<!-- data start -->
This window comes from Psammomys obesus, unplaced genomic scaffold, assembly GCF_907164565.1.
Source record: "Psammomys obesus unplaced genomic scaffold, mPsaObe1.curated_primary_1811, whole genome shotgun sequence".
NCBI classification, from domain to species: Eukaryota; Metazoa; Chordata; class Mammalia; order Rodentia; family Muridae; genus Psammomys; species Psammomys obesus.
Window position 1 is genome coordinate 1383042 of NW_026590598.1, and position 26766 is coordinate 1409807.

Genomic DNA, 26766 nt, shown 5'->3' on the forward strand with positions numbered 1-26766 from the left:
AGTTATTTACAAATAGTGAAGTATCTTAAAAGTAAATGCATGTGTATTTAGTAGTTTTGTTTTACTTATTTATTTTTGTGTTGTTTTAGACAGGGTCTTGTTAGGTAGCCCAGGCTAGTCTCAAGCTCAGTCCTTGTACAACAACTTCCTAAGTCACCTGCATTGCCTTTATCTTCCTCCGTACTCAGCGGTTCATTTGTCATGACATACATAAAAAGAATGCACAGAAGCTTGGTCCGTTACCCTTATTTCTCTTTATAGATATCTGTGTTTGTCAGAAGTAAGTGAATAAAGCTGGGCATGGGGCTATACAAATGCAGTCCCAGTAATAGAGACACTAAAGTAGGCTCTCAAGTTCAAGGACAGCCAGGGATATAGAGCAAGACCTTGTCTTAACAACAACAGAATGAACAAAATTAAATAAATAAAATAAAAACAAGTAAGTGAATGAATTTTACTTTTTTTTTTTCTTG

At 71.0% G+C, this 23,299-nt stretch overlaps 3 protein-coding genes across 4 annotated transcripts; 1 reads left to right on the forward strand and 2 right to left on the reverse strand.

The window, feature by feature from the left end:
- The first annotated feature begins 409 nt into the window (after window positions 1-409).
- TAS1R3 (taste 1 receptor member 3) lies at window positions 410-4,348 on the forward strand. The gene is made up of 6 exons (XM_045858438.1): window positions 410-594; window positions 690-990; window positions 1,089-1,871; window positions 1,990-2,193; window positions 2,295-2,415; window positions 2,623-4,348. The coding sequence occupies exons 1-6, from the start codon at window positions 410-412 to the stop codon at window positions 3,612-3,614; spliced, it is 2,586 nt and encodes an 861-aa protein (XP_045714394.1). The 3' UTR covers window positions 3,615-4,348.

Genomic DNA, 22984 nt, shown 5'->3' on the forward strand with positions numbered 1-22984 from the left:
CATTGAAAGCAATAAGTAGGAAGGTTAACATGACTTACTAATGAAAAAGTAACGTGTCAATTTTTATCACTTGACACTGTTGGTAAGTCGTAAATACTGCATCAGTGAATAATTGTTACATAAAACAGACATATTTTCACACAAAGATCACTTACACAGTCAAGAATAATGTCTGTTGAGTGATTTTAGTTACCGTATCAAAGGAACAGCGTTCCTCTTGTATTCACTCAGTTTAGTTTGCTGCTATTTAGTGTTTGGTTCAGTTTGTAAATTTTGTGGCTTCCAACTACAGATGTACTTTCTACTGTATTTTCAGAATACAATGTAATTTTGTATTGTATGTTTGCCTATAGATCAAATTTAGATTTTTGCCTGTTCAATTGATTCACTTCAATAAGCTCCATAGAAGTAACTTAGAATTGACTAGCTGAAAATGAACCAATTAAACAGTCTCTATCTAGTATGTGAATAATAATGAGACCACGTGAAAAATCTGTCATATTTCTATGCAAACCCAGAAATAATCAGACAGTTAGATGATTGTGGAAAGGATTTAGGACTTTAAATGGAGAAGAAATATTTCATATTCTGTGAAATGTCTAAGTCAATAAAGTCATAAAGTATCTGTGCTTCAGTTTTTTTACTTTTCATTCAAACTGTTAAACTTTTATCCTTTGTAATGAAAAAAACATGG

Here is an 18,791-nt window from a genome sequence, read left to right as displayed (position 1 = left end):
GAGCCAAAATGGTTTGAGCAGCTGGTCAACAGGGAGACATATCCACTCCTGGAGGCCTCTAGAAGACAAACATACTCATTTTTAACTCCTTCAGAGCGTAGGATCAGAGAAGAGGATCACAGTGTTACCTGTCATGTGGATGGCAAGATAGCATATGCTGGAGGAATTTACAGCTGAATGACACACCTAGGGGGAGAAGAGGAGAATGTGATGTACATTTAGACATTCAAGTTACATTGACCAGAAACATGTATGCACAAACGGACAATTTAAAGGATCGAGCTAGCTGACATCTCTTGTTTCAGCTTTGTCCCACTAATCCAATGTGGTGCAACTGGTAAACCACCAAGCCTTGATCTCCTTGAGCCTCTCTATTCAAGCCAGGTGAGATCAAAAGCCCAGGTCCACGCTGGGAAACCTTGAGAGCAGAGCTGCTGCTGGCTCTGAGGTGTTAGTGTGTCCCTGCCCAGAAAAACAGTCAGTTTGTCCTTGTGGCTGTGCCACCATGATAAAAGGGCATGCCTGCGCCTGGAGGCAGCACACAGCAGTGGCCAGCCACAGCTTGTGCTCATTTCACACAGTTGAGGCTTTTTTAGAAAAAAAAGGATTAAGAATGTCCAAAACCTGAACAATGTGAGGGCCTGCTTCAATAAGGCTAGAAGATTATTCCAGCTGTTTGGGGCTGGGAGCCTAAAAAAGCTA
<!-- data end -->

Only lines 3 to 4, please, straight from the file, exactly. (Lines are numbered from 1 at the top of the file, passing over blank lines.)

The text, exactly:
NCBI classification, from domain to species: Eukaryota; Metazoa; Chordata; class Mammalia; order Rodentia; family Muridae; genus Psammomys; species Psammomys obesus.
Window position 1 is genome coordinate 1383042 of NW_026590598.1, and position 26766 is coordinate 1409807.